Fish vanishing from Hawaii's coral reefs
Sharks and jacks, parrot fish and other colorful reef fish are quickly disappearing from coral reefs encircling the Hawaiian Islands, leaving three-quarters of reef fish in a dire state, federal scientists reported today.
The scientists blamed overfishing for the steep decline in dozens of species of fish once commonly found on coral reefs, delighting snorkeling tourists and feeding subsistence fishermen who live in coastal communities.
Many of these fish, ecologists say, are key to maintaining healthy coral reefs because they keep reefs clean by grazing algae that can quickly overgrow the stony corals and result in their collapse.
Alan Friedlander, a federal fisheries ecologist, said Hawaii still has relatively healthy reefs. "So everything hasn't collapsed yet," he said. "But we need to protect healthy reefs, because it's so much easier and safer to conserve now than it is to try to rebuild later."
The results of the study, the most comprehensive examination of of Hawaiian reef fish, was released at the International Coral Reef Symposium in Fort Lauderdale, Fla. Nearly 3,000 scientists, managers and conservationists have congregated here to pore over the latest science and wrestle with ways to protect the world's coral reefs, which continue a steep decline.
Many prominent scientists believe that overfishing represents one of greatest challenges to maintaining and restoring healthy coral reefs.
Daniel Pauly, director of the University of British Columbia's Fisheries Centre, pointed out today that international authorities and local governments on Pacific island nations have little understanding of how many fish are being removed from coral reefs by small-scale, subsistence fishermen.
For the most part, catch data compiled by American Samoa and other such island nations, do not incorporate all of the small-boat fishermen who paddle or motor out to catch fish for themselves and their families. Comparing census data of per-person fish consumption and other sources, Pauly and his team of researchers discovered that in some cases the unreported catches were 17 times as high as reported catches. On average, they were at least twice as high.
Reconstructing a clearer picture of historic catches, Dirk Zeller and Jennifer Jacquet at the Fisheries Centre found that domestic caches have declined between 54% and 86% since the 1950s.
This finding is important, Pauly said, because such fish catch data help determine if countries should sell fishing right to foreign fishing fleets. If the local reliance on fish is underestimated, such deals to bring in foreign fishing trawlers and long-liners can come at the expense of an important local source of protein.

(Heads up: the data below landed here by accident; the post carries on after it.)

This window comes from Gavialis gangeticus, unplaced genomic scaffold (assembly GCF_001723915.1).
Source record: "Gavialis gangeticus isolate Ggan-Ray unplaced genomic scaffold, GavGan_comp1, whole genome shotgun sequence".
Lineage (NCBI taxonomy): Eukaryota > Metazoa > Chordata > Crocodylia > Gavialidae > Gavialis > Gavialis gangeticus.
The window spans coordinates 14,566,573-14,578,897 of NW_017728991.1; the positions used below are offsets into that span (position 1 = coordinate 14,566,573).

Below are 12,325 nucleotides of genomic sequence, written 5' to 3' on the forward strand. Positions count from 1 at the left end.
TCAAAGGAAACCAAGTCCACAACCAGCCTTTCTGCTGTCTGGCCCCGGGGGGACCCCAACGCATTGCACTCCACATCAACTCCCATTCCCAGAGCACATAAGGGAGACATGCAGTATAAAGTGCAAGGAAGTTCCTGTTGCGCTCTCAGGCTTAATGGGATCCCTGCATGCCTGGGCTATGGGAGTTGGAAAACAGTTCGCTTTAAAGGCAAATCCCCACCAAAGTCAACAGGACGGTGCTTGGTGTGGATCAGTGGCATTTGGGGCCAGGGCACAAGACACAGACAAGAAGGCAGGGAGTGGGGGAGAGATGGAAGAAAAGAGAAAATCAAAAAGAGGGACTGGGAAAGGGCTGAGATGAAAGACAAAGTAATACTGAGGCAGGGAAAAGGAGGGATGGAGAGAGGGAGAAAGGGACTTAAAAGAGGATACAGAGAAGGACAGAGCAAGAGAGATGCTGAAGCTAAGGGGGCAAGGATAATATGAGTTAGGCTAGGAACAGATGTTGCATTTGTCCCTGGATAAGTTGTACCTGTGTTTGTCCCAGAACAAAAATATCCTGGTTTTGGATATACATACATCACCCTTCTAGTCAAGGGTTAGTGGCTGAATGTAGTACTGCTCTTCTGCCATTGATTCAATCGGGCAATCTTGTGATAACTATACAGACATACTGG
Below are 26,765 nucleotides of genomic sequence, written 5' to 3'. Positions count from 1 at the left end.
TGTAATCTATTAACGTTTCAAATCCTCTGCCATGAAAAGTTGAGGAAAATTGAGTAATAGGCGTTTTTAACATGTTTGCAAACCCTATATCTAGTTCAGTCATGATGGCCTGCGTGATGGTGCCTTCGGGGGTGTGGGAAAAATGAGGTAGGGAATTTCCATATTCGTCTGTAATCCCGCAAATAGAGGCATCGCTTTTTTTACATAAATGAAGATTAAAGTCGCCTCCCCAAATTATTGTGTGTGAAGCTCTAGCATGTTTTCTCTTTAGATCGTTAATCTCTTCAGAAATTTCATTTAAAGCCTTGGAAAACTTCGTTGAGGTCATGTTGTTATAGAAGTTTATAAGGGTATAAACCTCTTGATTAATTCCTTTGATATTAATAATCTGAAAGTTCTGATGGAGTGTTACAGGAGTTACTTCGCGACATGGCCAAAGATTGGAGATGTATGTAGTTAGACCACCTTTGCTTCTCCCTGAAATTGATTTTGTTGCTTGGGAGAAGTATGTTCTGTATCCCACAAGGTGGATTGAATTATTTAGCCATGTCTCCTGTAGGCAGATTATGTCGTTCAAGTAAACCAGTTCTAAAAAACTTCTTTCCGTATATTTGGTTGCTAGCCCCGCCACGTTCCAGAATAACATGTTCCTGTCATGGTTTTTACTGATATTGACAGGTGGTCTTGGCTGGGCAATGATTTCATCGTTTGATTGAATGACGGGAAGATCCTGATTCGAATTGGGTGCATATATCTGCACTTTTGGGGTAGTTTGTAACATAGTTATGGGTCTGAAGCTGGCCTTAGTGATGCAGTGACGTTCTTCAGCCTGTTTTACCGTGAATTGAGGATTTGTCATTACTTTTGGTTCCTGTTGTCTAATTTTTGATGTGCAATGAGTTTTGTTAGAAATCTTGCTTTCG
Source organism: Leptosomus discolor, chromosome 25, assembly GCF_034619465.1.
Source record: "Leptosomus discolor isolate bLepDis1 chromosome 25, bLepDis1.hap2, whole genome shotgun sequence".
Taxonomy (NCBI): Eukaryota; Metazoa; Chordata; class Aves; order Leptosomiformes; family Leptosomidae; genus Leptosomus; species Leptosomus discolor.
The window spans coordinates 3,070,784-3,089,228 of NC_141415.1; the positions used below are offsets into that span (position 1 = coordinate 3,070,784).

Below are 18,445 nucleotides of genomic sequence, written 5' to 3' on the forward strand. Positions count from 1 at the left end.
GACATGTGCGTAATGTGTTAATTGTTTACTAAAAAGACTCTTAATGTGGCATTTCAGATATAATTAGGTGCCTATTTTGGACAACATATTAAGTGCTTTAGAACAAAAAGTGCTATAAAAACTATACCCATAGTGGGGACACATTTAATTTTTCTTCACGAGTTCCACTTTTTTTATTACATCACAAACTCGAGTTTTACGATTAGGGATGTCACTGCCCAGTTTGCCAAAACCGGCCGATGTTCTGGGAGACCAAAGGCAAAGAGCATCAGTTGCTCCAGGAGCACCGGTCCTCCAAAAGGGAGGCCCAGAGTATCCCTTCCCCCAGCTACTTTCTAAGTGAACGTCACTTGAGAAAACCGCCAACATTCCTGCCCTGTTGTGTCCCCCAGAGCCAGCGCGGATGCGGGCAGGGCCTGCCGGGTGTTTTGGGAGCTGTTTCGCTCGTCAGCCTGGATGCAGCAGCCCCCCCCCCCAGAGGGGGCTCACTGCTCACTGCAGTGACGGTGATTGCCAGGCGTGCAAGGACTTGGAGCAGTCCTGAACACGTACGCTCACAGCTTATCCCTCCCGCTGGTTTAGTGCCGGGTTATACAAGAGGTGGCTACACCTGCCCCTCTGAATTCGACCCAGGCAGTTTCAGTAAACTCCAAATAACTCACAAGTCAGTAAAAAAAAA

"Coral reef fisheries," Pauly said, are "very important because they are supporting millions of people in the developing world." He said that countries and the United Nations' Food and Agriculture Organization need to pay attention to these unreported catches to assure the food security of these isolated islands struggling with the cost of imported food that is spiraling higher with fuel costs.
The study also found that Hawaii's unreported recreational fisheries for reef fish and deep-dwelling bottom fish was equivalent to the total commercial catch, meaning that twice as many fish were caught as reported.
"Overfishing is often disputed in Hawaii and elsewhere because catch data is underreported or spotty," Friedlander said.
The study conducted by Friedlander and his colleagues from the Oceanic Institute and the National Oceanic and Atmospheric Administration's Biogeography Branch on Oahu got around this problem by diving into the water and meticulously counting fish.
Teams of divers looked at 55 species of fish found on coral reefs around the main Hawaiian Islands as well as the remote and largely un-fished northwestern Hawaiian islands, which lie hundreds of miles farther north and west of Kauai.
Comparing the fish count at both places, the divers determined that 75% of the species around the main islands, such as Oahu, Maui and the Big Island, were in critical condition or depleted. Another 11% were below desirable levels.
Friedlander said Hawaii would be well served by tightening fishing regulations. He also said it would be beneficial to set aside protected no-fishing reserves to conserve coral reefs, helping to ensure that reef fish don't disappear for future generations.
"Probably in Hawaii, more than anywhere else in the United States, people rely on fish to feed themselves and their families," Friedlander said.
-- Kenneth R. Weiss
Photo by David Olsen/Photo Resource Hawaii